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Hysteroscopy Newsletter is an opened forum to all professionals who want to contribute with their knowledge and even share their doubts with a word-wide gynecological community

Interview with… Elizabeth A. Stewart

Elisabeth stewart myomas

Myomas are much more complex and varied than we give them credit for. To me it is like the 19th century concept of cancer: cancer is cancer and there is no need to understand the type. Only when you understood differences in prognosis and pathophysiology did it make sense to differentiate a thyroid cancer from a lymphoma and an ER+PR+ breast cancer from a triple negative one. I think because we’ve relied too much on hysterectomy, we consider all fibroids the same. I think in the next decade we will understand better the molecular subtypes of myomas and our current way of making decisions will seem pretty primitive.

Read the full interview: http://www.hysteroscopy.info

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Hysteroscopy Book: State of the Art…

The book State of the Art: Hysteroscopic Approaches to Pathologies of the Genital Tract” offers a wide and renovated vision of the current state of hysteroscopy.

Highlighting novel chapters on chronic endometritis, the dysmorphic uteri and cervical pathology. A work published by Karl Storz that clearly and simply, discover the current state os the art in hysteroscopy. A must for both gynecologists in training, as well as for the fully trained gynecologist.

 

Hysteroscopy Comment: Dr. Alfonso Arias

For many years, hysteroscopy was only used for early diagnosis of endometrial adenocarcinoma, considering hysteroscopic surgery an absolute contraindication. Today, that vision has changed, and hysteroscopic resection is gaining popularity as an acceptable modality in the conservative treatment of focal endometrial adenocarcinoma in patients of reproductive age. It is similar to the evolution of endoscopic treatment of other types of gynecological cancer, as up no more tan one decade ago, endoscopic procedures were contraindicated in nearly all types of cancer. Such behavior is very different today.

In my opinion, this has happened due to 2 main reasons: First, the introduction of the Bettocchi hysteroscopic set that allowed the routine practice of in office hysteroscopy and second, the development of bipolar resectoscopes that allowed the young endoscopist, with less experience, perform hysteroscopic surgery making such procedures cleaner, faster and safer.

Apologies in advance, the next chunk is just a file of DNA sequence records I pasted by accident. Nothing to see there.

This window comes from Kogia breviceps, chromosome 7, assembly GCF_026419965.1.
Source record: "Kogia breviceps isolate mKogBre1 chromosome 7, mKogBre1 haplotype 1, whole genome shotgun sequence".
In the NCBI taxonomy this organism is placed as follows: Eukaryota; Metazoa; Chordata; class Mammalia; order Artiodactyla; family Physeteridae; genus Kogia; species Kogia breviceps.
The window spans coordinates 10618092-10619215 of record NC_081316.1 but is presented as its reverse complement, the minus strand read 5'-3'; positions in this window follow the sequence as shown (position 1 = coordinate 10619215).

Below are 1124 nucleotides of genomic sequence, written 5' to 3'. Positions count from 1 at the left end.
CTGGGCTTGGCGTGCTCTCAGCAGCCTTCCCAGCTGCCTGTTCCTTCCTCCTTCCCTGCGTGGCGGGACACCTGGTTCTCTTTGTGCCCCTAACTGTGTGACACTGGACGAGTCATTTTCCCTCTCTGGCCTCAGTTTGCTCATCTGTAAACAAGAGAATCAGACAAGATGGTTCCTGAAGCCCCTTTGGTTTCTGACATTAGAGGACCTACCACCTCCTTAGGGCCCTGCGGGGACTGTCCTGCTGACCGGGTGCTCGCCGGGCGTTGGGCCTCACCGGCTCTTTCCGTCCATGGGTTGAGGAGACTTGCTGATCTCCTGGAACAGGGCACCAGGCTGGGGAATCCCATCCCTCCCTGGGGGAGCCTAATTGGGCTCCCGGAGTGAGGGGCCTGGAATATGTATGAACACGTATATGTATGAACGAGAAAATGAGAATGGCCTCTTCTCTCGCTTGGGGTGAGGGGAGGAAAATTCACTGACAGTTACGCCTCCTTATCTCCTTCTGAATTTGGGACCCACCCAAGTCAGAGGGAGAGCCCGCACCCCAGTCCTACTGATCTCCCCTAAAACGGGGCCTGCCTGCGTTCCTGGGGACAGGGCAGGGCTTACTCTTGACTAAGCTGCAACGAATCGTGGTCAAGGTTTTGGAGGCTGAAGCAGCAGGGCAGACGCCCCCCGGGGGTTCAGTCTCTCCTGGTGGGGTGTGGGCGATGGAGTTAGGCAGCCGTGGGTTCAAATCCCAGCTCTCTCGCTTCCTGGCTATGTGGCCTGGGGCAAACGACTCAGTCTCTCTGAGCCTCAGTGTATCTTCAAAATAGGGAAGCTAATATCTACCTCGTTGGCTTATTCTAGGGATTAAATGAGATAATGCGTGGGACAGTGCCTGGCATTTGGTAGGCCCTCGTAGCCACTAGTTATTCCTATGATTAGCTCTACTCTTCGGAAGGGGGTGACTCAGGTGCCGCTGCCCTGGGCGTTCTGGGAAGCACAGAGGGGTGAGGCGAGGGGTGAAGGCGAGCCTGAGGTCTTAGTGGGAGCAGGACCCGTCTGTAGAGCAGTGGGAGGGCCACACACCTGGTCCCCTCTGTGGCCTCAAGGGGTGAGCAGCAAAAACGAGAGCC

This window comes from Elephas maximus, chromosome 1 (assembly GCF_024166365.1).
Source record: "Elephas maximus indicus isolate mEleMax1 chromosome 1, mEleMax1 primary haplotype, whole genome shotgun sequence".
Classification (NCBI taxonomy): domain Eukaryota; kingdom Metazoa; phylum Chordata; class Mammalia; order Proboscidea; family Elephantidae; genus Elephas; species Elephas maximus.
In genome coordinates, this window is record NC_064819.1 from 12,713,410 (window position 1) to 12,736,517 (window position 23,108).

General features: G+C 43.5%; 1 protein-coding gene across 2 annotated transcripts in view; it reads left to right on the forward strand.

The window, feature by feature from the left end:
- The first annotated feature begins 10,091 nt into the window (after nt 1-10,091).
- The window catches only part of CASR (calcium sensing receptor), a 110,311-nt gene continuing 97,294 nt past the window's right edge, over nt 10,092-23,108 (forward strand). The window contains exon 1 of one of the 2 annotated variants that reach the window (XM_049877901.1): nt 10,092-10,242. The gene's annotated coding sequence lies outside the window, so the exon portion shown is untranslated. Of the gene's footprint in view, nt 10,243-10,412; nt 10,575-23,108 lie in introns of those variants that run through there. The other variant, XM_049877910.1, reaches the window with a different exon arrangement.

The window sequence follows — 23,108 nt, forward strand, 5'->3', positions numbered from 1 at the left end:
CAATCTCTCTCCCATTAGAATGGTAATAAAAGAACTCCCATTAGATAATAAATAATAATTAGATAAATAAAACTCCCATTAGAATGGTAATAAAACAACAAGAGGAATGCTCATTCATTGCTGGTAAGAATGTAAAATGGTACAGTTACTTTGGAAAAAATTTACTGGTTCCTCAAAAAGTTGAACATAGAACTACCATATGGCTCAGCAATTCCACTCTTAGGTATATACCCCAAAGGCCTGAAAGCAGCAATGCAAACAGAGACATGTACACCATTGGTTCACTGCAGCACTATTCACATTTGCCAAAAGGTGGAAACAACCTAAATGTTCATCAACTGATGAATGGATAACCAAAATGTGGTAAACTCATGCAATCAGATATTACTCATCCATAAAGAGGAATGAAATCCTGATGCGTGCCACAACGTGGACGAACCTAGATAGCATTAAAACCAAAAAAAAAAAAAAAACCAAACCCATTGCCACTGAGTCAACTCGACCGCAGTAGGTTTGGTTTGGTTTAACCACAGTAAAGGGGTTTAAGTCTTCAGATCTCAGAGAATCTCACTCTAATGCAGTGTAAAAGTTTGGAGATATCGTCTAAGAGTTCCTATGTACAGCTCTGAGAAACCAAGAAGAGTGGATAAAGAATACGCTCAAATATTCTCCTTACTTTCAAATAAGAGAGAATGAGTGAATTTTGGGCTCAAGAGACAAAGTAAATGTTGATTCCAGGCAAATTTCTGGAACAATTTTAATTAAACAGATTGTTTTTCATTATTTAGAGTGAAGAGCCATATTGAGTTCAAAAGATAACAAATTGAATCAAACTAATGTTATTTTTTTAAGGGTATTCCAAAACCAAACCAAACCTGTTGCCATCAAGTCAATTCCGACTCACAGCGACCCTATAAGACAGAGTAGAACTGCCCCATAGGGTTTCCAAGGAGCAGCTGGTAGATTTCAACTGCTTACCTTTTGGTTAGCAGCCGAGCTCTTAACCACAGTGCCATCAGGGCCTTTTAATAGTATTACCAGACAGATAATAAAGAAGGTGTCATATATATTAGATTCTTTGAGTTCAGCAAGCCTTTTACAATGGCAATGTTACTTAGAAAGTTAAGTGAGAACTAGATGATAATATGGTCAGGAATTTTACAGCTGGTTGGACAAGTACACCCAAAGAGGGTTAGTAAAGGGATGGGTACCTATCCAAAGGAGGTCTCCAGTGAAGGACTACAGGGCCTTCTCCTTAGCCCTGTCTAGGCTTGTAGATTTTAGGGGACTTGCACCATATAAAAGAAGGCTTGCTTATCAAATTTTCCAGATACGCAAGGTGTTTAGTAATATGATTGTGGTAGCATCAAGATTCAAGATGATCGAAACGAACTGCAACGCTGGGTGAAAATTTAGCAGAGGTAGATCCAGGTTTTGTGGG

These two reasons have led to a higher number of gynecologists interested in learning and practicing these techniques, which has motivated the experts to do more teaching resulting in a rapidly increased of hysteroscopists worldwide.

But hysteroscopy needs to become more popular. Office hysteroscopy should be readily available in every gynecologic practice. Group practices should designate one or two member of the group to become “experts” in office hysteroscopy. Those of us who already have some decades in practice are always available to younger physicians for formal training.

 

Epidemiological evaluation of intrauterine adhesions (IUAs) after hysteroscopic surgery

Coordinator: Dr. S. Haimovich

Design: Dr. A. S. Laganá

Aim of the study: To evaluate the prevalence of intrauterine adhesions (IUAs) after hysteroscopic surgery.

Type of the study: Multicenter, cohort study.

Outcomes: The risk of IUAs after hysteroscopic surgery will be evaluated according to the different analyzed variables (age, BMI, parity, use of medical therapy for endometrial preparation and type of endouterine disease).

Contact: If you are interested in participate in this study, please contact with iua.study@gmail.com

 

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